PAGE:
I waffle on being nervous about hirablility and job titling. Looking at many engineering firms offering employment to interns or junior assistants makes me feel like there is not room for my new skill set or that they will not be interested in hiring someone who is not fully and traditionally educated. I also have been talking to engineers I know and all of them say they have a hard time communicating between departments. A mentor of mine is a mechanical engineer and he told me just the other day that the people in his department will intentionally make their design ugly and not user friendly to give the design people a hard time. We talked about this department interaction while he and I looked at a panel of my car that had snapped off. We then went over either using a chemical epoxy and temporary clamp or a small screw to fix the panel.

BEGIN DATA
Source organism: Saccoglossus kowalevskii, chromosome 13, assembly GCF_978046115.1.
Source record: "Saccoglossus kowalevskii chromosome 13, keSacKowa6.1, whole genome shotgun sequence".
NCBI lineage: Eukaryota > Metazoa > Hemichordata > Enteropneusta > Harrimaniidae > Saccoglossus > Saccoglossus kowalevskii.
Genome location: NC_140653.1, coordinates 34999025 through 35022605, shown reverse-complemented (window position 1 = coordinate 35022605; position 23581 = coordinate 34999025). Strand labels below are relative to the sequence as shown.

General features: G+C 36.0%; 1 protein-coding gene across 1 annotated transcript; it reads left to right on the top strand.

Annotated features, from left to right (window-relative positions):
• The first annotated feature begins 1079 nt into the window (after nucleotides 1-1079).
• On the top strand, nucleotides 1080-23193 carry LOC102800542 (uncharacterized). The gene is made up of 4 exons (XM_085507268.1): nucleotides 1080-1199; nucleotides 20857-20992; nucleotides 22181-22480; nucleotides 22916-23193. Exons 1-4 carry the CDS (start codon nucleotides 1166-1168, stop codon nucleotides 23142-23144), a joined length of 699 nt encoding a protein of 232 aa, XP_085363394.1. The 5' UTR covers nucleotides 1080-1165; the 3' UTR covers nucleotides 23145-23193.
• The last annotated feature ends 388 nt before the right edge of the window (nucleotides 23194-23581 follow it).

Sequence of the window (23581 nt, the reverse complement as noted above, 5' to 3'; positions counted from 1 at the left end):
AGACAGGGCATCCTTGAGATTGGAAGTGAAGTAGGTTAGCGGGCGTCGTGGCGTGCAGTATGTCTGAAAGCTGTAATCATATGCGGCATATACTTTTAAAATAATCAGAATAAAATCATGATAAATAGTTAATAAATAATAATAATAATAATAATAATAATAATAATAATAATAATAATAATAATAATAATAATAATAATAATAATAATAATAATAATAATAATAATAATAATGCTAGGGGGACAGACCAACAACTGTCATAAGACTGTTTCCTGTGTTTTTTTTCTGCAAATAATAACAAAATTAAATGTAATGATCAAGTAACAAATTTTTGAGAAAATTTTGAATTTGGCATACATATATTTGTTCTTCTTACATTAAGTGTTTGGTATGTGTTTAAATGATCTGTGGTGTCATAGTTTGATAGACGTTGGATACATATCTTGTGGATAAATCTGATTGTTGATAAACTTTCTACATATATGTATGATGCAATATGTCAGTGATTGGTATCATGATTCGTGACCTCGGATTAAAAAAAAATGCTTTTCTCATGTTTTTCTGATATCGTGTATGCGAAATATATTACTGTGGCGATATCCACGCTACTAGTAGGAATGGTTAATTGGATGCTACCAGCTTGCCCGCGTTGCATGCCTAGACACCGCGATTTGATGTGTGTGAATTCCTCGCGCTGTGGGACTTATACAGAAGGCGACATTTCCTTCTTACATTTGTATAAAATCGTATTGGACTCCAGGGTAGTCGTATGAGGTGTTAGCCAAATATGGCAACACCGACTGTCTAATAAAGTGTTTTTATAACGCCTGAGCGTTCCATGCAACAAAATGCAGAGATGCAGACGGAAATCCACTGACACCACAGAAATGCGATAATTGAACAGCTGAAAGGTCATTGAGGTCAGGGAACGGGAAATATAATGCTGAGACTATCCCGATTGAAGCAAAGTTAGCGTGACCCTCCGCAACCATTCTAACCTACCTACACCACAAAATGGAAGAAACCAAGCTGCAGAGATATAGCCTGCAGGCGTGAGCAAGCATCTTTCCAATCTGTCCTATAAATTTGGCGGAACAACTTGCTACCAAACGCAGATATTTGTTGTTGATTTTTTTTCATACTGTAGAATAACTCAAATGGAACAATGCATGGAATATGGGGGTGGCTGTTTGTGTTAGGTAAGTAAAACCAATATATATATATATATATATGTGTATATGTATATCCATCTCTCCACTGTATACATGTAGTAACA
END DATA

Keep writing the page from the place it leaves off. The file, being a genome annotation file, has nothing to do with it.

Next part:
The usefulness of interdisciplinarity varies between individuals. This path is entirely goal driven. If one’s goal is to become the best specialist in the area, an interdisciplinary degree probably won’t suit their needs. That being said, the ability to seek all kinds of information regardless of specialty has an innumerable amount of value. Multilateral thinking allows pathways to creative solutions from highly sensitive issues that span from individuals to the world. There are no easy answers to any worthwhile question, especially when the questions involve the quality of life of vulnerable people. Interdisciplinarity is so important to have when dealing with these wicked problems, to have so many skills and experiences will allow further understanding. I wish so much that those with the most control over society had more interdisciplinary skills. It is one thing to study history, but the ideal intersidciplinarian would understand the psychology of leaders, the mechanics of industry, and the balance of power and then be able to apply this information to current socio political goings-on.